This is a tough situation. We are obligated to be on the air and inform if there are tornado warnings in effect. We have no choice. We are doing our best to provide the latest essential weather information while still showing the Lions game.

Football brings out a passion in people unlike almost any other sport and when you are riding high or low on emotion, it can sometimes carry you to places that encourage you to say a stupid thing or two.

I know back in the Sliverdome days in Pontiac, when the Lions played there, the parking lot after a loss was a tinderbox of uncertainty. However, we had a voice of reason in Art Regner, on the only sports station in town at the time where you could actually turn off your own radio and listen to his voice echo throughout the parking lot—being everyone was listening—and he would encapsulate what we all felt.

This team $%^& and Wayne Fontes/Bobby Ross/Marty Mornhinweg all need to be fired out of a cannon into the top of the dome.

The rants were epic, and we all usually felt a bit better on our way home and avoided any unnecessary violence, until the following home game where the vicious cycle started all over again.


However now, with the advent of social media, everyone can do a hot take, and as you can see above or on any of the threads on X ( formerly Twitter)  some of them are super bad and cringy.

Now, I’m not immune to taking a bad take every once in a while, so I’m giving this criticism with love. Just this past week on some of the shows I’m on (which you can find here), I talked about frothy loins and whether or not someone posting a meme about farts was being misogynistic.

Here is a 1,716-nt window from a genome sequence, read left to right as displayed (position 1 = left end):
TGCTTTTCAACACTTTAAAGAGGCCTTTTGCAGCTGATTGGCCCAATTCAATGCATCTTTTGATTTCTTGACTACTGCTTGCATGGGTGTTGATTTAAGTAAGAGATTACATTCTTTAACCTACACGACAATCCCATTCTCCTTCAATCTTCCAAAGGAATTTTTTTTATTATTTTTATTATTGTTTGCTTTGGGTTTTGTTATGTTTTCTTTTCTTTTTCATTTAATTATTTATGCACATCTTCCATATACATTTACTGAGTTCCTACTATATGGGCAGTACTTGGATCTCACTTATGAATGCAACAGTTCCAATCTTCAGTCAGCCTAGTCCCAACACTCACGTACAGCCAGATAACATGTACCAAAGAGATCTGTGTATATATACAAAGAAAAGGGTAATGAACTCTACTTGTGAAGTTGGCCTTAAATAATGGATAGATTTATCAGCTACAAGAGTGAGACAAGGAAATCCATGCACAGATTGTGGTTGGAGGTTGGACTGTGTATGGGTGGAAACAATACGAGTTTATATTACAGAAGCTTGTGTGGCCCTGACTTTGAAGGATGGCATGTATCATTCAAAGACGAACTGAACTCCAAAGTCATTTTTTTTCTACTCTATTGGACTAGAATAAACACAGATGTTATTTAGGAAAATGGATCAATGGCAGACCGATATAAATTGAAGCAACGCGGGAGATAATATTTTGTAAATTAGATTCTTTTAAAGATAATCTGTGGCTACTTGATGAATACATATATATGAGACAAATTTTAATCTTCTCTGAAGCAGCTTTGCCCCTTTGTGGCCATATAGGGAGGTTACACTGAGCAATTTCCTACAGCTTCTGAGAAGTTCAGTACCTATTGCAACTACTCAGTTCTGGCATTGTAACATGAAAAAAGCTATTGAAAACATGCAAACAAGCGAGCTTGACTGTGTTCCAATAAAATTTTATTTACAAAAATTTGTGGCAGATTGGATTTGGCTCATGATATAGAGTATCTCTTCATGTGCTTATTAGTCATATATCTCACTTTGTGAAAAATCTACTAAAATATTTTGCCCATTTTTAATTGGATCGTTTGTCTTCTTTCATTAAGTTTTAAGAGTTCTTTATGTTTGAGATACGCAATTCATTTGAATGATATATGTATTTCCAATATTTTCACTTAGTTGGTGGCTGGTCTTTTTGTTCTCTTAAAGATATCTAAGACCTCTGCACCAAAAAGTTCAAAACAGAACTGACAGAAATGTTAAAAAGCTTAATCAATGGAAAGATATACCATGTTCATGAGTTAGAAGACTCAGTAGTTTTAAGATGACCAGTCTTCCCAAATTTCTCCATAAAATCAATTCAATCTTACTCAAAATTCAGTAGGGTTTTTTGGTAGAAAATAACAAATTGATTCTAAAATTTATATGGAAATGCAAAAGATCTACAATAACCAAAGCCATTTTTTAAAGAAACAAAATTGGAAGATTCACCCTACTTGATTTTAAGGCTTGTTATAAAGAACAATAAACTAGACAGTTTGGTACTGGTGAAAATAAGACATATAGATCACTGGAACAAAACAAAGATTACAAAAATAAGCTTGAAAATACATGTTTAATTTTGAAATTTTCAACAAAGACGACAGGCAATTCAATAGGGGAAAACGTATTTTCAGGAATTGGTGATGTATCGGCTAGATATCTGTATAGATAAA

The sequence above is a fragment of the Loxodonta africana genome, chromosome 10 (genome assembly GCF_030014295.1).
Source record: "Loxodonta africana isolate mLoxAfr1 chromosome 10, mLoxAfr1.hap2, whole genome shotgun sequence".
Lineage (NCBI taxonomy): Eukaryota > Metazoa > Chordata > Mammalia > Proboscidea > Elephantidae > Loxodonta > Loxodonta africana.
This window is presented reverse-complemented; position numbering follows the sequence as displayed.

Yet, the Fox 2 Detroit folks have a RESPONSIBILITY to bring alerts to people on events (like weather), that could actually prevent people from being hurt or killed. As was widely reported Friday here in Michigan, we had severe weather and even a tornado on the ground in the Fox 2 Detroit viewing area.

This was not the same situation as the infamous Heidi Game back in the ’60s, where the network just cut into a game. This was a situation where people’s lives were at risk.

This is a no brainier.

Now, I might be a bit of a homer, being I watch the station in the morning and have met some of the folks on there and have found them all to be nice and decent people. (Looking forward to Ryan Ermanni’s commentary on Monday and if I see you at Costco, give me the Charlie Langton high-five treatment.) However, this action could have been done on any station across America, and I would feel the same way.

Fox 2 Meteorologist Stephanie Mead has nothing to apologize for. The producers who were part of the decision also have nothing to be ashamed of. They did the job of alerting people that a tornado could be in their area and that loved ones, who might not be social media savants or get an instant alert, might need to be alerted and checked on.


I hope the Lions organization and the coaches come out and reinforce the need to remind some people, who are a bit too deep into their Bud Light they bought on a super sale before the game, what is actually the priority here.

Monday morning quarterbacking is for the actual games, not when it comes to people’s lives.

I have my opinion and you have yours, so make sure to check out my BIO, which is right HERE, to catch more of my shows and writings, which include many views and stories from my RedState colleagues.